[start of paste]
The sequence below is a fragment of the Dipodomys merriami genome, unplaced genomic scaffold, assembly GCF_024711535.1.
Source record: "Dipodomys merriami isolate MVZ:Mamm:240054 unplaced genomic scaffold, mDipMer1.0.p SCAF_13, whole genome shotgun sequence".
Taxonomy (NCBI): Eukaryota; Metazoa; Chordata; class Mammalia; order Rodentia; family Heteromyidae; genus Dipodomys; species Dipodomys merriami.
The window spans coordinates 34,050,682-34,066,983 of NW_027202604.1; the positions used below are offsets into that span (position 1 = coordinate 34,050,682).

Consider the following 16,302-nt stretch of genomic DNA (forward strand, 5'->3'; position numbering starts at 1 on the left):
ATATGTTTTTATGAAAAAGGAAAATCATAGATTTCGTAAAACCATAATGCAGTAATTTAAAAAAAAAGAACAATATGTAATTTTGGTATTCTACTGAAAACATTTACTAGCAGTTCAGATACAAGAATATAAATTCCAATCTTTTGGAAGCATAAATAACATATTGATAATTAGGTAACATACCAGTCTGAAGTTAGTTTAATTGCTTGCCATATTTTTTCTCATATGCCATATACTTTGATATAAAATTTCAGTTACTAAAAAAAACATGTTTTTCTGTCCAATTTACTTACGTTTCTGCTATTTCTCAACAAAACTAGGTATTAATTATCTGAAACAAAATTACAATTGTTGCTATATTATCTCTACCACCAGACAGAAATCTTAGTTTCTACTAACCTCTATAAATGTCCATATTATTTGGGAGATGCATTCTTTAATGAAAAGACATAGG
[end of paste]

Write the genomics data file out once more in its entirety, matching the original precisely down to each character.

The sequence below is a fragment of the Dipodomys merriami genome, unplaced genomic scaffold, assembly GCF_024711535.1.
Source record: "Dipodomys merriami isolate MVZ:Mamm:240054 unplaced genomic scaffold, mDipMer1.0.p SCAF_13, whole genome shotgun sequence".
Taxonomy (NCBI): Eukaryota; Metazoa; Chordata; class Mammalia; order Rodentia; family Heteromyidae; genus Dipodomys; species Dipodomys merriami.
The window spans coordinates 34,050,682-34,066,983 of NW_027202604.1; the positions used below are offsets into that span (position 1 = coordinate 34,050,682).

Consider the following 16,302-nt stretch of genomic DNA (forward strand, 5'->3'; position numbering starts at 1 on the left):
ATATGTTTTTATGAAAAAGGAAAATCATAGATTTCGTAAAACCATAATGCAGTAATTTAAAAAAAAAGAACAATATGTAATTTTGGTATTCTACTGAAAACATTTACTAGCAGTTCAGATACAAGAATATAAATTCCAATCTTTTGGAAGCATAAATAACATATTGATAATTAGGTAACATACCAGTCTGAAGTTAGTTTAATTGCTTGCCATATTTTTTCTCATATGCCATATACTTTGATATAAAATTTCAGTTACTAAAAAAAACATGTTTTTCTGTCCAATTTACTTACGTTTCTGCTATTTCTCAACAAAACTAGGTATTAATTATCTGAAACAAAATTACAATTGTTGCTATATTATCTCTACCACCAGACAGAAATCTTAGTTTCTACTAACCTCTATAAATGTCCATATTATTTGGGAGATGCATTCTTTAATGAAAAGACATAGG